• Above that antioxidant level, the relationship between dietary antioxidant content and risk of developing type 2 diabetes plateaued.

The authors concluded, “Our findings suggest that the total antioxidant capacity of the diet may play a role in reducing the risk of type 2 diabetes in middle-aged women. As type 2 diabetes represents a high disease burden worldwide, our results may have important public health implications.”

What Diet Is Best For Reducing Your Risk Of Type 2 Diabetes?

While most of the headlines talked about the effect of antioxidant intake on the risk of developing type 2 diabetes, we need to remember that the study was done with antioxidant-rich foods. That raises 3 important questions.

#1: Is it the antioxidants or the foods that decrease the risk of developing type 2 diabetes?

Diabetes-&-Vitamin-CThis was a diet rich in fruits, vegetables, and tea with moderate amounts of wine and chocolate. Although they didn’t make it to the top 5 in this study, whole grains and beans are also a good source of dietary antioxidants. In short, this was a very healthy diet.

That represents a complicating factor. For example, fruits and vegetables are also good sources of non-antioxidant phytonutrients that appear to have health benefits. They are also a good source of fiber and the healthy gut bacteria that eat the fiber.

In short, this study shows that healthy foods reduce the risk of developing type 2 diabetes. Since oxidative stress is thought to play a role in the development of diabetes, it is logical that antioxidants in these foods may help prevent diabetes. However, in reality, we don’t know how much of the risk reduction is due to the antioxidant content of the foods and how much is due to other components of the foods.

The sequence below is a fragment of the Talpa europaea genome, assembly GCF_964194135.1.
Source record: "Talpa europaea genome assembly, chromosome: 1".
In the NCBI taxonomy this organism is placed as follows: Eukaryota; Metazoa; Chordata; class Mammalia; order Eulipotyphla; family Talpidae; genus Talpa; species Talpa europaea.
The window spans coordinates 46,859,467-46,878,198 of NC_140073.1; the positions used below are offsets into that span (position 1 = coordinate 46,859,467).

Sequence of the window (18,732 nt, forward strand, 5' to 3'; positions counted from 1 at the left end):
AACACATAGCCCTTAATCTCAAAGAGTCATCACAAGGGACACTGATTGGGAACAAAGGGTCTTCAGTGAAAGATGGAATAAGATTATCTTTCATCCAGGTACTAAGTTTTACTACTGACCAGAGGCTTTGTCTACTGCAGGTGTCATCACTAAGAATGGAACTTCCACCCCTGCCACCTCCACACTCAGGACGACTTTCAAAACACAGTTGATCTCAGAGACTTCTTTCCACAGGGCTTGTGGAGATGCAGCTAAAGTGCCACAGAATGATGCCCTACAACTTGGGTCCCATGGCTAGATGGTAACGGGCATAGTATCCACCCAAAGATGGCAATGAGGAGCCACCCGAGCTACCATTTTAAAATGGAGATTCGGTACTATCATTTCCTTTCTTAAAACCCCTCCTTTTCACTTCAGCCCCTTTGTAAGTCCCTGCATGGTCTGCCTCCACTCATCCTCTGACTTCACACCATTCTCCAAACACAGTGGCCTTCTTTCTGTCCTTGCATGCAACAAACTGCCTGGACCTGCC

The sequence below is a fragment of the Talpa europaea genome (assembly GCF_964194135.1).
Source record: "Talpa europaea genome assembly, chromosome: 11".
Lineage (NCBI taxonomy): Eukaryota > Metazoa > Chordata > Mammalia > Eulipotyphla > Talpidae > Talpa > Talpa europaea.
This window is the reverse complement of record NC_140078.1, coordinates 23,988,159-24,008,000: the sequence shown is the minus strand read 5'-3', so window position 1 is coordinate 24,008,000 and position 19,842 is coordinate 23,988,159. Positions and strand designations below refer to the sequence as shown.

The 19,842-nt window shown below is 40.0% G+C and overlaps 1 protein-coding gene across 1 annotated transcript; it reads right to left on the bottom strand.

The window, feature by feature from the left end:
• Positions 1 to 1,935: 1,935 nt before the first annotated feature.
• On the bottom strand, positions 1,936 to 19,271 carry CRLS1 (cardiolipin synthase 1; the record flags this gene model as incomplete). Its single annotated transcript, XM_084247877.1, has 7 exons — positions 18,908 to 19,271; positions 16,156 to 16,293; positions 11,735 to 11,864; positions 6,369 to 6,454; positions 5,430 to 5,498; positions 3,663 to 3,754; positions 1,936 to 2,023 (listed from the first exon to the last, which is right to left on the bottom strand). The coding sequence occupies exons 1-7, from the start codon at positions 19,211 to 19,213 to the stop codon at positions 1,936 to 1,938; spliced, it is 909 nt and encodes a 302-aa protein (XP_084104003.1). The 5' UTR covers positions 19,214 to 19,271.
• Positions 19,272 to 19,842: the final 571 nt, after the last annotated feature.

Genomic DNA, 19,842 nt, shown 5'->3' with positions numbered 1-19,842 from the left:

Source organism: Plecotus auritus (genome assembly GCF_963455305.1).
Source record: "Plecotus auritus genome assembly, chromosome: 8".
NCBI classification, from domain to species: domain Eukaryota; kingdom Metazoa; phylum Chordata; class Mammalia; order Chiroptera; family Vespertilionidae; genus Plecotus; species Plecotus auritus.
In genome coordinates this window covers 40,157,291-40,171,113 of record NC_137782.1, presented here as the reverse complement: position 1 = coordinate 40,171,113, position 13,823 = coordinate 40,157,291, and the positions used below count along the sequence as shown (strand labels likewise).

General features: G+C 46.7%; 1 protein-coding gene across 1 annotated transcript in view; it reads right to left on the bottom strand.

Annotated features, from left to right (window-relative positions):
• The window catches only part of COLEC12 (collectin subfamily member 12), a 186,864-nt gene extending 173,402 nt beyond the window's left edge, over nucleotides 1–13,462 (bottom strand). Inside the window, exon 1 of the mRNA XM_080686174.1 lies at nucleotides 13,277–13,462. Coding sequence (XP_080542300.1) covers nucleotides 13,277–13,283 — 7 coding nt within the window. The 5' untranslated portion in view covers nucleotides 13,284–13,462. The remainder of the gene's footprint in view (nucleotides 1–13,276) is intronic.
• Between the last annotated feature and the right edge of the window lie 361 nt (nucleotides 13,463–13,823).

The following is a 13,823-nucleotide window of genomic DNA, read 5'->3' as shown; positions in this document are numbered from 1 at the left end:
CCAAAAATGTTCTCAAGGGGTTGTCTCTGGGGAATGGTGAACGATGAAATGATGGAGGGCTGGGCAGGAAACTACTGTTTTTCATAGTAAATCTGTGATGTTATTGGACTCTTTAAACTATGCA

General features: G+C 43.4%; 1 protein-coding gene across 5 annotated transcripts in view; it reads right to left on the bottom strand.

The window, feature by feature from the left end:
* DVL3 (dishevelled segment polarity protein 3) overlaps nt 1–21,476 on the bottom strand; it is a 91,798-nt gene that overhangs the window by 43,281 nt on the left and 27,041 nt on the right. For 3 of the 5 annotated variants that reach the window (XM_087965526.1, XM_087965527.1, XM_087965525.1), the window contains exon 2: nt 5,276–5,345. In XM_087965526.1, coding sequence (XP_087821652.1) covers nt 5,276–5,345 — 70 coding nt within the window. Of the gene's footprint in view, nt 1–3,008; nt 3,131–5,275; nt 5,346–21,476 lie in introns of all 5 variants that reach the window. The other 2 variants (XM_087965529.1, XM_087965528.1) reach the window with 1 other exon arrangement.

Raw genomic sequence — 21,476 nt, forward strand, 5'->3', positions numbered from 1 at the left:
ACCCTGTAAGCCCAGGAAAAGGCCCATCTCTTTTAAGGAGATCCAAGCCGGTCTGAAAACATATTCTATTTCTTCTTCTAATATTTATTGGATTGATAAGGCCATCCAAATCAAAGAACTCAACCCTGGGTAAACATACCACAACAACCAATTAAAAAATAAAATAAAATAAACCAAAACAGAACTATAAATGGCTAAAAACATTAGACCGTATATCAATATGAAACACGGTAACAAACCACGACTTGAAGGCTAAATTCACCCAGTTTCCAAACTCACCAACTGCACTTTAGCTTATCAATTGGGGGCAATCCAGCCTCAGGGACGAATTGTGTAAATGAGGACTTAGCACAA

#2: Is it healthy foods that decrease the risk of type 2 diabetes, or is it due to decreased intake of unhealthy foods?

food choiceThe skeptic in me wants to ask, “Is the diabetes risk reduction due to the healthy foods included in the diet or does it derive from the fact that those foods displaced unhealthy foods from the diet?” It is also legitimate to ask whether people who eat healthier foods also followed a healthier lifestyle.

Fortunately, the data from this study puts those questions to rest. Compared to women in the lowest quintile of antioxidant intake, women in the highest quintile of antioxidants intake from diet:

  • Drank more sugar-sweetened and artificially sweetened beverages.
  • Ate more processed meat.
  • Ate more calories.
  • Smoked more.
  • Were just as likely to be overweight.

These women were more physically active, but in other ways their diet and lifestyle were no better than women with much less antioxidant intake.

However, we do need to remember that these are French women. Their overall diet and lifestyle is much better than American women. For example, at their worst:

  • 30% were overweight or obese compared to >60% for American women.
  • Intake of processed meat was less than ½ serving/day.
  • Intake of sugar-sweetened beverages was less than 1 ounce/day and intake of artificially sweetened beverages was 1.3 ounces/day.

#3: How much healthy foods do your need to include in your diet to reduce the risk of type 2 diabetes?